It was empowering!  I really feel like in a short week like I can get going on building my own cob house!” – Jodi ’11

Transformative and empowering!” – Kate ’10.

Very instructive and hands-on.” – Matt ’10.

You have no idea how excited I am that I now pretty much know how to build a house out of dirt.” – Kate ’10.

Learning what we needed to know as we put it to practical use rather than spending a lot of time on theory was a useful approach for me.” – Terry ’09.

Your workshop facilitator (Dave Olsen) completed a cob workshop in 1996 and has had mud on his hands ever since.  He has also led workshops on many other topics since 1994.  On Lasqueti Island, he has organized and co-led 6 cob workshops and finished four buildings; he has been very fortunate to have worked with many of the leading cob builders of our time.

Here’s some more feedback from previous participants, this time about the food:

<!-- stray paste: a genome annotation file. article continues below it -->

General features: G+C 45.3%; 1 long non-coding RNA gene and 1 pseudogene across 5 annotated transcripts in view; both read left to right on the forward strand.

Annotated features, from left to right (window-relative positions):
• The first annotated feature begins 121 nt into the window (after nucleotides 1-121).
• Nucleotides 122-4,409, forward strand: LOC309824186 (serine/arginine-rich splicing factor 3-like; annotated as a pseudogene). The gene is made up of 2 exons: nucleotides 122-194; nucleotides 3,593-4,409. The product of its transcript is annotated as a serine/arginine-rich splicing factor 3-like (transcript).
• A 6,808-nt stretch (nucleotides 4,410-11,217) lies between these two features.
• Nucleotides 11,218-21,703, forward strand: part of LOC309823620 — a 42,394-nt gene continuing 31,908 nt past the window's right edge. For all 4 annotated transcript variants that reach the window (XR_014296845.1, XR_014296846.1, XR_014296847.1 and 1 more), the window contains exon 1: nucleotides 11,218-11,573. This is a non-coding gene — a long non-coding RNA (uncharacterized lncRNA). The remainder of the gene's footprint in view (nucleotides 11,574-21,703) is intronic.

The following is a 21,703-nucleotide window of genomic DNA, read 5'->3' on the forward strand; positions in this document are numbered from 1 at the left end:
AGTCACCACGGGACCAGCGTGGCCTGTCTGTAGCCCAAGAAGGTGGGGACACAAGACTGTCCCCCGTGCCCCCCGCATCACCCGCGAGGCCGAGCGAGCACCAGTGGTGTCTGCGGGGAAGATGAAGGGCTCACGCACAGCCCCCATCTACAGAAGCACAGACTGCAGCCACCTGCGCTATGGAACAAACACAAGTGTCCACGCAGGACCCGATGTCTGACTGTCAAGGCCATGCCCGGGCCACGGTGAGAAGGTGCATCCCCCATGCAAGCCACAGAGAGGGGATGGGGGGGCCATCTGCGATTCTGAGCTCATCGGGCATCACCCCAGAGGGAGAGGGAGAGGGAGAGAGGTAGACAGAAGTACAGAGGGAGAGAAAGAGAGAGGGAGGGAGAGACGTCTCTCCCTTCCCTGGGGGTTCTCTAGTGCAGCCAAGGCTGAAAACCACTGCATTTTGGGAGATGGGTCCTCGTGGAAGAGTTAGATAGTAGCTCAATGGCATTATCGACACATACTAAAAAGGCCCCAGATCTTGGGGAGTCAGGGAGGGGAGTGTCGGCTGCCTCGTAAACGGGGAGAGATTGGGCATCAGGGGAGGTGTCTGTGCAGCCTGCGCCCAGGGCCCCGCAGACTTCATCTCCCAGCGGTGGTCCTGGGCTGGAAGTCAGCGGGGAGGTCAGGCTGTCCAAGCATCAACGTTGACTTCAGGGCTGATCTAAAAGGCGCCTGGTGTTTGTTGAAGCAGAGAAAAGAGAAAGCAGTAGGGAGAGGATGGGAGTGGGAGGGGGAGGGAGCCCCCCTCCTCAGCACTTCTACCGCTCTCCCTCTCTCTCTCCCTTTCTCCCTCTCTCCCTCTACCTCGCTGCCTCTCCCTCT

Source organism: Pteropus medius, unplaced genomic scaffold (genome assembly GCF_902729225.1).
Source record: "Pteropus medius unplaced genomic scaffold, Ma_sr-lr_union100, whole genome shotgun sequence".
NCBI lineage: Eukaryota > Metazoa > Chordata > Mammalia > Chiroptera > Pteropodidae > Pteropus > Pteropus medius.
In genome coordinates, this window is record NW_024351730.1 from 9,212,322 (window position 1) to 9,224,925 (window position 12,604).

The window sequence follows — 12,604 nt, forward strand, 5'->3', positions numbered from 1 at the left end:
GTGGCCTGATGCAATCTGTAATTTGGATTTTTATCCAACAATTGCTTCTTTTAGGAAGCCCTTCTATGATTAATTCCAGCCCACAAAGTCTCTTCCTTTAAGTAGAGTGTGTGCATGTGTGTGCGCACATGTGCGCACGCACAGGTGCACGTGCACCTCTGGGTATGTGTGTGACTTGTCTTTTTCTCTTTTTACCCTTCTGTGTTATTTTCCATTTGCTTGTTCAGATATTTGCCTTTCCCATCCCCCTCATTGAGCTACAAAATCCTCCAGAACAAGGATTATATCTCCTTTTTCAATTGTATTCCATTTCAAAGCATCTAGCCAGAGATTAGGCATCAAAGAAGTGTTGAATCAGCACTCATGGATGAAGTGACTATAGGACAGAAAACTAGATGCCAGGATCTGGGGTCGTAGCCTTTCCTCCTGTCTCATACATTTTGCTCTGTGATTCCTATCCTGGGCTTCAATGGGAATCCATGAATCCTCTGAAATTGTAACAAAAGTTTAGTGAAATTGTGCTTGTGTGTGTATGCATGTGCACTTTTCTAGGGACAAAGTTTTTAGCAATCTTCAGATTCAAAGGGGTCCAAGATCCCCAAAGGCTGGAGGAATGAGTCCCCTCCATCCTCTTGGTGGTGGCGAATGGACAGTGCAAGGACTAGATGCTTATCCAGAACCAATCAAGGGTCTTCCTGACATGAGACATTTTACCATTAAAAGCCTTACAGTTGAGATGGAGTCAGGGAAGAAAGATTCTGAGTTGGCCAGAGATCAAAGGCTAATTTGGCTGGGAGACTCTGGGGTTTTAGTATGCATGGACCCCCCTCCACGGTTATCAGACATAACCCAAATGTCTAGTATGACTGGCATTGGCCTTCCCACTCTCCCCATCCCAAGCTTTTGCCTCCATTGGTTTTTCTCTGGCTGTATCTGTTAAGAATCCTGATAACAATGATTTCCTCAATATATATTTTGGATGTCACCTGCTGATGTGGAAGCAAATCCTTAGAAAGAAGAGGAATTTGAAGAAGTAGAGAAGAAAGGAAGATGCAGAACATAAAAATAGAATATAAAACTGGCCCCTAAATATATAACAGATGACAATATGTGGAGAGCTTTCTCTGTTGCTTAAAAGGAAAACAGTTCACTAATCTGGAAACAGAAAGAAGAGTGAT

The food was absolutely incredible!  I’ve never been to any event where the food was as healthy, abundant, delicious, frequent.” – Jodi ’11

I was surprised by how much variety there was as my preconditioned idea of a vegan diet was that it would be very plain without much zing.  However it was a treat each meal” – Luke ’11

Exceptional, really top drawer and beautifully prepared.” – Matt ’10

Delicious and superfluous.” – Kate ’10

The food was excellent!  Thank you Bethany. It was my first prolonged experience with Vegan food and I quite enjoyed it.” – Terry ’09

What else makes these courses special?

  • You will see firsthand how humans can build with what nature provides, without destroying the beauty that is offered.